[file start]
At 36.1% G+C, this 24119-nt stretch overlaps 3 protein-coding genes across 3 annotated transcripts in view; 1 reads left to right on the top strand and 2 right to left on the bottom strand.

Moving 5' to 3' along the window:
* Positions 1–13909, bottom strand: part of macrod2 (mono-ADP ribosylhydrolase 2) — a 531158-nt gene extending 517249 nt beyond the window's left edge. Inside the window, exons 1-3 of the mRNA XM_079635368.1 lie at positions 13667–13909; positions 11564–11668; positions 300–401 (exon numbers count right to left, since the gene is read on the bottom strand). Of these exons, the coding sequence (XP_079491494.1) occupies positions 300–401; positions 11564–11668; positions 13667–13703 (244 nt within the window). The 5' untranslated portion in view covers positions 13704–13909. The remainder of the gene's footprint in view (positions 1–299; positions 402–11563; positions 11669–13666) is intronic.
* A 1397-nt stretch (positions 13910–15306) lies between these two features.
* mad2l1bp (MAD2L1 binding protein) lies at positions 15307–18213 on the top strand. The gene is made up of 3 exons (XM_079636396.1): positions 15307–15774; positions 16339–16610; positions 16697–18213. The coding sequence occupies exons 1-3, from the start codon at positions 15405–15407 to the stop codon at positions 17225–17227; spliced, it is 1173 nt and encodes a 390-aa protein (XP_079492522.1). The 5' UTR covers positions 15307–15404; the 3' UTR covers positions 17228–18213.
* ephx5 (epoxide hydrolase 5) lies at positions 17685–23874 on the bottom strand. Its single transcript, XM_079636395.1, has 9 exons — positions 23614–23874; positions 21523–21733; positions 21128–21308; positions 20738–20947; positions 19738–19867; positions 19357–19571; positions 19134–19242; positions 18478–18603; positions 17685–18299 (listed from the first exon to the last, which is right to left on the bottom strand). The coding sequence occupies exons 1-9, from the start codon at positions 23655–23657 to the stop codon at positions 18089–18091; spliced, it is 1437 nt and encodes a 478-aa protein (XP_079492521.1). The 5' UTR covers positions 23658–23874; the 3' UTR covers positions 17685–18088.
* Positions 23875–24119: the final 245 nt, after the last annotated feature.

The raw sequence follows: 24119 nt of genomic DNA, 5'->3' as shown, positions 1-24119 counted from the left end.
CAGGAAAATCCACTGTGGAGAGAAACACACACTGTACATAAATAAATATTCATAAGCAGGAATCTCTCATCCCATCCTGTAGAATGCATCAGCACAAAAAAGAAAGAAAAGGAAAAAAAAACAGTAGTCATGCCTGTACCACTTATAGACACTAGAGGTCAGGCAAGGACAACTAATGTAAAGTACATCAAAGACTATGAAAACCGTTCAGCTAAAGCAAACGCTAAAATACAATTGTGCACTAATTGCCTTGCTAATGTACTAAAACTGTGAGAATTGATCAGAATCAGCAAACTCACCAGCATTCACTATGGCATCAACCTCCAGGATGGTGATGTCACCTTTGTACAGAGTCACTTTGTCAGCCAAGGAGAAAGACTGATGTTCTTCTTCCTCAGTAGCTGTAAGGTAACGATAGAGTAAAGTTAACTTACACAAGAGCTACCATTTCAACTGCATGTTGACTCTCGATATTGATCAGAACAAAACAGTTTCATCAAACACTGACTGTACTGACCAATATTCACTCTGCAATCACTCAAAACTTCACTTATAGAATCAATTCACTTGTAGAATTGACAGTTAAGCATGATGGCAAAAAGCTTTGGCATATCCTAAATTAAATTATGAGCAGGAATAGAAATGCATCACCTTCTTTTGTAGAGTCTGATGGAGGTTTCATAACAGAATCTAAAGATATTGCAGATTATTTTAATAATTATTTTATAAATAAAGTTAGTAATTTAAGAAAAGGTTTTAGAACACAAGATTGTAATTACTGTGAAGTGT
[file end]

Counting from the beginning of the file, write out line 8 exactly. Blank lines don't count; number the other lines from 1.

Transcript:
The raw sequence follows: 24119 nt of genomic DNA, 5'->3' as shown, positions 1-24119 counted from the left end.